'Tea Party' eyes big prize: the 2010 midterm elections
The year-old tea party movement is growing. But it’s fractious, and that may undercut conservative strength for the midterm elections.
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Aside from being the establishment favorite, Hurt has also earned tea party scorn over his 2004 vote to increase taxes. The biggest problem, for now, is that the seven Republicans are spending money fighting among themselves, rather than going after the Democrat. If any of the tea party candidates breaks away before the primary to run as an independent, the problems could deepen, as the Republican/conservative vote could be split in the general election.Skip to next paragraph
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Across the nation, Republicans are flocking to run in congressional primaries, with more than double the number running in 2010 than in 2006. "Every Republican candidate wants to reach out to these local organizations in their state," says Mr. Wasserman.
The question is how many tea partyers enter the general election as independents, opposing both Republicans and Democrats on the ballot. That could happen in about 10 districts, he says.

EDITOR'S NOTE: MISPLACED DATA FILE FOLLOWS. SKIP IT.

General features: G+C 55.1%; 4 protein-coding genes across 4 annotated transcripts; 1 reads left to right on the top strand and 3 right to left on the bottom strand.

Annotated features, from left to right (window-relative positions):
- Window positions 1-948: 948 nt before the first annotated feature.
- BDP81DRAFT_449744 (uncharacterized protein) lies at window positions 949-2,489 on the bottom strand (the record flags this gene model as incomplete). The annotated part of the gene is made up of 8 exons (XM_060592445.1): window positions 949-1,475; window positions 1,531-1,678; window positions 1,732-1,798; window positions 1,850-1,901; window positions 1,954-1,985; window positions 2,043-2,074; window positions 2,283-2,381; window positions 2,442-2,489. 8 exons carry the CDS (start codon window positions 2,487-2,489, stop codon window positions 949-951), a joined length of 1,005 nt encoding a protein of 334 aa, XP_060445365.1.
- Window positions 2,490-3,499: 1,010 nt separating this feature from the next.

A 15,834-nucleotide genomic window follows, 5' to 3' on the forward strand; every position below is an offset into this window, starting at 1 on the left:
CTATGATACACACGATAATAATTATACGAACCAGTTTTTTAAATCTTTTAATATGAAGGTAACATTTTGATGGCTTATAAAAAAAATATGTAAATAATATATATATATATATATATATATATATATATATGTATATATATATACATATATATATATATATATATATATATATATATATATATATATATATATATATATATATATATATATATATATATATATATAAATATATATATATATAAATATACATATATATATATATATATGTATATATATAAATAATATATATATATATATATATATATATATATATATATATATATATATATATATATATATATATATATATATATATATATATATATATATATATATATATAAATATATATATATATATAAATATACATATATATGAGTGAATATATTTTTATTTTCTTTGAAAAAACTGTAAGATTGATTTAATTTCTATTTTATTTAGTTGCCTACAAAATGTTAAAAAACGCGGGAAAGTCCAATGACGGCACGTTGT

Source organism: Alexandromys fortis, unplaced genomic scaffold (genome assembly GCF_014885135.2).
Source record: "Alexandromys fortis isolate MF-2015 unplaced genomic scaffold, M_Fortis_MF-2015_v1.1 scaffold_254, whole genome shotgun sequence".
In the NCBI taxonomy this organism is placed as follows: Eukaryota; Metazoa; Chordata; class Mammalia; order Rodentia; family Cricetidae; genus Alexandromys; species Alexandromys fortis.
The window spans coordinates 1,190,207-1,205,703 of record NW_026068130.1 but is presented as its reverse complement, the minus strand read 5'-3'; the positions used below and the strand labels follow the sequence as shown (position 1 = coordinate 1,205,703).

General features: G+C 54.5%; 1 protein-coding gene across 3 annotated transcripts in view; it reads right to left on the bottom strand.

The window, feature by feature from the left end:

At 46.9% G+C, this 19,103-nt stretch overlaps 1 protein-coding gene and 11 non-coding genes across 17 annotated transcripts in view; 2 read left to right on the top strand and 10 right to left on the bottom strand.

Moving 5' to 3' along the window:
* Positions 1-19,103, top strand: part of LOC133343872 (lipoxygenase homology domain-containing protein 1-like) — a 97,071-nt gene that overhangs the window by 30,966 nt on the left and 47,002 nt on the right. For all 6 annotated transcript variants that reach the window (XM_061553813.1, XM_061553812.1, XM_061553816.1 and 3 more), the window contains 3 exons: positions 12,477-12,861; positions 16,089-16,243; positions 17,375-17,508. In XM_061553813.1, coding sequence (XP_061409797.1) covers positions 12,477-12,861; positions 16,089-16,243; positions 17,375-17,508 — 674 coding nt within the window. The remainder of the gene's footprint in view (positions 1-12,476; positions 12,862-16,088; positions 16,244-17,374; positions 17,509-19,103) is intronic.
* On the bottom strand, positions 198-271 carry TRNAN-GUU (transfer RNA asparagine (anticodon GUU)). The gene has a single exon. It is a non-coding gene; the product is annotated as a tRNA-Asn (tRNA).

In Senate races, tea-party-backed candidates are making a splash in several primaries:
•Florida: Former state House Speaker Marco Rubio (R) has rocked the political world with his insurgent campaign against Gov. Charlie Crist (R) for the state's open Senate seat. Governor Crist, at one time a popular moderate with a knack for fundraising, appeared unbeatable, but the more conservative Mr. Rubio looks poised to beat him in the Aug. 24 primary - if Crist remains in the battle at all. He is widely reported to be considering quitting the GOP and running for Senate as an independent, which would turn the general election into a three-way battle.
•Arizona: No less a figure than Sen. John McCain, the Republican Party's presidential nominee in 2008, faces a strong challenge from the right by former Rep. J.D. Hayworth. The Arizona tea party groups have opted not to make an endorsement in the Aug. 24 primary, but Mr. Hayworth is a clear favorite among rank-and-file tea partyers in the state.
•Kentucky: Trey Grayson, Kentucky's secretary of state, looked like a shoo-in to become the Republican nominee for the state's open Senate seat until Rand Paul came along. Mr. Paul, an ophthalmologist and antitax activist, has gained traction with tea partyers, who discount Mr. Grayson over his GOP establishment backing. Paul is also the son of libertarian Rep. Ron Paul (R) of Texas, which gives him cachet.